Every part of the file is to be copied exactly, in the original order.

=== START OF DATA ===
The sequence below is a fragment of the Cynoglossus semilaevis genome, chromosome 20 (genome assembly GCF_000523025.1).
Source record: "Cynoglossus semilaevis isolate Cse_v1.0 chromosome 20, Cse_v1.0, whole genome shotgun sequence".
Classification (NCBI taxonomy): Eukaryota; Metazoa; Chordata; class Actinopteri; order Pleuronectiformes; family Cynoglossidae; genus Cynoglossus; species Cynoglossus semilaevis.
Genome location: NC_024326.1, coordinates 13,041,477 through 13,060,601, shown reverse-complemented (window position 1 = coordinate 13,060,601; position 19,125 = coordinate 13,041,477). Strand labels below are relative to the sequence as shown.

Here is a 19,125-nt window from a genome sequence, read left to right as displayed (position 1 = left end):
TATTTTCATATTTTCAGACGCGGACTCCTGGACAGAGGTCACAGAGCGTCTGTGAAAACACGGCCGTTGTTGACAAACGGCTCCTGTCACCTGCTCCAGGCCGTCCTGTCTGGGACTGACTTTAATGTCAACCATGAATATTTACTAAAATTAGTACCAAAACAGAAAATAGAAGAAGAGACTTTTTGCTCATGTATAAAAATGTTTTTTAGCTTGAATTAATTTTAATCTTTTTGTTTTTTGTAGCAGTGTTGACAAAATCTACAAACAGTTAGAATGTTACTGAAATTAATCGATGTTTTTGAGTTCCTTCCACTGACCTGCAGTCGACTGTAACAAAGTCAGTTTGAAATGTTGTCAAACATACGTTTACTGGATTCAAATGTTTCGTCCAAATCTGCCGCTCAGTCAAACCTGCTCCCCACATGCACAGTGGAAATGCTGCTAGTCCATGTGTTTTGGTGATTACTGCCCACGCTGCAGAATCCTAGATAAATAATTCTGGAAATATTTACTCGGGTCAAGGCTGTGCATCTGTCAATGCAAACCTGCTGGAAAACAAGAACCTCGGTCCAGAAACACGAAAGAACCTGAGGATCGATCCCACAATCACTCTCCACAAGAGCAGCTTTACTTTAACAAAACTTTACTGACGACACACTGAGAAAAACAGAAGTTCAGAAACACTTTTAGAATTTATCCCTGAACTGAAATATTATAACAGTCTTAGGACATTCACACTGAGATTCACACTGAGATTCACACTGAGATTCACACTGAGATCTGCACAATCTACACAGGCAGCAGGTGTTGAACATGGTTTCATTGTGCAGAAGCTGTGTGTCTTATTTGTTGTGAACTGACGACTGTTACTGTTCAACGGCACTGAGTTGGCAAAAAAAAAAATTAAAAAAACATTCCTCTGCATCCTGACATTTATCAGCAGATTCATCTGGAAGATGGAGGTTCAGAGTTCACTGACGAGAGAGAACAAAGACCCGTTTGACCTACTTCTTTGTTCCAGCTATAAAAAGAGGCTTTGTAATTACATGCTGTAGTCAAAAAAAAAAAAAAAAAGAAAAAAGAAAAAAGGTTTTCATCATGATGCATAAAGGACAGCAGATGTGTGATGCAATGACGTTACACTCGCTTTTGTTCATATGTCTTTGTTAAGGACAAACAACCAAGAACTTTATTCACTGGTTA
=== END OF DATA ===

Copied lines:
The sequence below is a fragment of the Cynoglossus semilaevis genome, chromosome 20 (genome assembly GCF_000523025.1).
Source record: "Cynoglossus semilaevis isolate Cse_v1.0 chromosome 20, Cse_v1.0, whole genome shotgun sequence".
Classification (NCBI taxonomy): Eukaryota; Metazoa; Chordata; class Actinopteri; order Pleuronectiformes; family Cynoglossidae; genus Cynoglossus; species Cynoglossus semilaevis.
Genome location: NC_024326.1, coordinates 13,041,477 through 13,060,601, shown reverse-complemented (window position 1 = coordinate 13,060,601; position 19,125 = coordinate 13,041,477). Strand labels below are relative to the sequence as shown.

Here is a 19,125-nt window from a genome sequence, read left to right as displayed (position 1 = left end):
TATTTTCATATTTTCAGACGCGGACTCCTGGACAGAGGTCACAGAGCGTCTGTGAAAACACGGCCGTTGTTGACAAACGGCTCCTGTCACCTGCTCCAGGCCGTCCTGTCTGGGACTGACTTTAATGTCAACCATGAATATTTACTAAAATTAGTACCAAAACAGAAAATAGAAGAAGAGACTTTTTGCTCATGTATAAAAATGTTTTTTAGCTTGAATTAATTTTAATCTTTTTGTTTTTTGTAGCAGTGTTGACAAAATCTACAAACAGTTAGAATGTTACTGAAATTAATCGATGTTTTTGAGTTCCTTCCACTGACCTGCAGTCGACTGTAACAAAGTCAGTTTGAAATGTTGTCAAACATACGTTTACTGGATTCAAATGTTTCGTCCAAATCTGCCGCTCAGTCAAACCTGCTCCCCACATGCACAGTGGAAATGCTGCTAGTCCATGTGTTTTGGTGATTACTGCCCACGCTGCAGAATCCTAGATAAATAATTCTGGAAATATTTACTCGGGTCAAGGCTGTGCATCTGTCAATGCAAACCTGCTGGAAAACAAGAACCTCGGTCCAGAAACACGAAAGAACCTGAGGATCGATCCCACAATCACTCTCCACAAGAGCAGCTTTACTTTAACAAAACTTTACTGACGACACACTGAGAAAAACAGAAGTTCAGAAACACTTTTAGAATTTATCCCTGAACTGAAATATTATAACAGTCTTAGGACATTCACACTGAGATTCACACTGAGATTCACACTGAGATTCACACTGAGATCTGCACAATCTACACAGGCAGCAGGTGTTGAACATGGTTTCATTGTGCAGAAGCTGTGTGTCTTATTTGTTGTGAACTGACGACTGTTACTGTTCAACGGCACTGAGTTGGCAAAAAAAAAAATTAAAAAAACATTCCTCTGCATCCTGACATTTATCAGCAGATTCATCTGGAAGATGGAGGTTCAGAGTTCACTGACGAGAGAGAACAAAGACCCGTTTGACCTACTTCTTTGTTCCAGCTATAAAAAGAGGCTTTGTAATTACATGCTGTAGTCAAAAAAAAAAAAAAAAAGAAAAAAGAAAAAAGGTTTTCATCATGATGCATAAAGGACAGCAGATGTGTGATGCAATGACGTTACACTCGCTTTTGTTCATATGTCTTTGTTAAGGACAAACAACCAAGAACTTTATTCACTGGTTA